So that Retrokimmer could post a true, worldwide music biz scoop HERE , last Friday I photographed the seemingly elusive Jimmy Recca, M.I.A. bassist from the mythic 1971 lineup of The Stooges that featured both Ron Asheton and James Williamson on dueling lead guitars, who again flirted with fame in The New Order (the first, non-New Romantic one,) a short-lived supergroup with Recca, Asheton, the MC5's Machine Gun Thompson and an assortment of famous but unreliable singers. This New Order proved so unpublicized in its mid-70's era that A) I, who loved all things hard rock and proto-punk at the time wasn't even aware of their existence in my local burg and B) they opened for the last incarnation of my future better half Mr. Twister's first band Christopher Milk, (although after they'd parted ways,) a group past its label-sponsored prime. Then the world lost track...
Back to the mythic 1971 Stooges. We can all thank Carlton Sandercock for immortalizing the short-lived, 1971 Recca-bassed/Ron and James twin lead guitar Stooges on his Easy Action box set "You Don't Want My Name You Want My Action." (And Carlton's [through Kimmer's] recent search to give Recca his You Want My Action royalties seems to have prompted a new New Order retrospective for posterity in the works.)
This 2009 release of 1971 material (details HERE ) validated the suspicion that record execs of the day were stone cold deaf in dismissing both the band and its (heretofore unheard) material, as both were magnificent beyond belief even via the (cleaned up) audience recordings on the 4 disc set, which included both legendary Electric Circus, NYC sets heretofore known only in the photo evidence of Iggy covered head, bare torso to toe in silver spray-on paint, and 2 other gigs photographed with this improbable line-up. It also prompted a mini-fad of searching for Jimmy Recca amongst online Stooges' chats, the most amusing involving highly creative writing by one "Chin Lee" spinning tales of Mediterranean academia and nonesuch, spawning weird catch-phrases such as "I'm Chin Lee and I ride the bike!"
As retrokimmer noted, the real Jimmy turns out to be managing the venerable Alley rehearsal studios in North Hollywood CA (venerable in L.A. translates as older than a decade, and The Alley's been around since my better half Mr. Twister rehearsed and showcased there thirty five years ago in his punk band Chainsaw.)
Jimmy still has great hair and arresting blue eyes, so in person he's recognizable from the photographic evidence of some four decades ago. I didn't catch every word, as his voice is as low-volumed as my own, which reminded me how hard I probably am for others to hear, and how much of my own hearing has been compromised in my four-decade live music photography pursuits.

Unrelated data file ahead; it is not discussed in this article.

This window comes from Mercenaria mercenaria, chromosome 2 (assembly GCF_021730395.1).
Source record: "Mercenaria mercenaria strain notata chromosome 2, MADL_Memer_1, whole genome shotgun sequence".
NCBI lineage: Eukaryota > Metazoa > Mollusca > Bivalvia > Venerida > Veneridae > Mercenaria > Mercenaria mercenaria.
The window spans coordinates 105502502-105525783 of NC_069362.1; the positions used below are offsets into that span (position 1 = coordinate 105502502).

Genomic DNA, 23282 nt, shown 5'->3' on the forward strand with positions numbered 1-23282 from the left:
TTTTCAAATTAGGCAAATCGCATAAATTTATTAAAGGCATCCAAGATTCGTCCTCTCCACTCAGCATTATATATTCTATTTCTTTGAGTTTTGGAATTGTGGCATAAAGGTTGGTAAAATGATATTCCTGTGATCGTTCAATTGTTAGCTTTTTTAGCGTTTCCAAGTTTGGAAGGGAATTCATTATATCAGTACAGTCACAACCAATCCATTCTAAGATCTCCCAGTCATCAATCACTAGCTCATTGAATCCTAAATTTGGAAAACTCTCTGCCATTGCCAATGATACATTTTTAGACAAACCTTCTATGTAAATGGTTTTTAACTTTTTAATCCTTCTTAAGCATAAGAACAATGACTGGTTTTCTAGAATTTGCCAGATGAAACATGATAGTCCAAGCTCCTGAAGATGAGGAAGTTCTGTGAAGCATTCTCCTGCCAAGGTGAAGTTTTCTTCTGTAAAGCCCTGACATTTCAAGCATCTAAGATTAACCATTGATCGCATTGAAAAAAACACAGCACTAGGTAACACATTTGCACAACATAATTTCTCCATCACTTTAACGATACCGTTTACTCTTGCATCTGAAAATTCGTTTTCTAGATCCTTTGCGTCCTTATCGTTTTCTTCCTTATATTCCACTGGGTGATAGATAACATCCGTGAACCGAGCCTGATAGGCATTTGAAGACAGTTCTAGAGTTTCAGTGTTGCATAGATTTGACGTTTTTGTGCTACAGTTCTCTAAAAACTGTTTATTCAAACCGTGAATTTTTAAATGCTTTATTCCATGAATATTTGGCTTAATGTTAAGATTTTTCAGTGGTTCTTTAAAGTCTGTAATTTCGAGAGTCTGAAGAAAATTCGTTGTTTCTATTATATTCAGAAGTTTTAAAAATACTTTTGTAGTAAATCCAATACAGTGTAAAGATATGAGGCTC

He told me James Williamson (our session HERE and HERE ) had gotten him into the band when the he was in his teens, and that he had seen the show his old bud Ron Asheton played at our local (now extinct) Coconut Teaszer club which I had photographed some 19 years ago (HERE.) (But then again it was too crowded to see individuals in the audience. I my short self had to stand on a bar stool to photograph the stage.)
The Alley remains a prestigious place to be (I had just missed the Red Hot Chili Peppers before our photo session) and an extremely pleasant work environment, what with its original '70s decor of indoor spider plants and hand-hewn natural woods a la retro Topanga and Laurel Canyons. I noted that its steep wooden spiral staircase must have played havoc with the platform-booted musicians of the original glam era, and he claimed the only real mishap occurred with a suicidal trespasser was thwarted in his leap from same only by catching his footwear on the Fort Apache-style wooden fence below.
Note thirty-seven years' worth of band graffiti in my photo above. I have a fuzzy recollection that I myself might have been responsible for the one that reads "Eschew Obfuscation!" from the Chainsaw days, as that sounds like me in the mid-70s. The Alley remains sort of this side of L.A.'s equivalent of Swinghouse, so it's very nice to see that overall, the formerly elusive Jimmy Recca has done well. I'm Heather Harris and I shoot the music.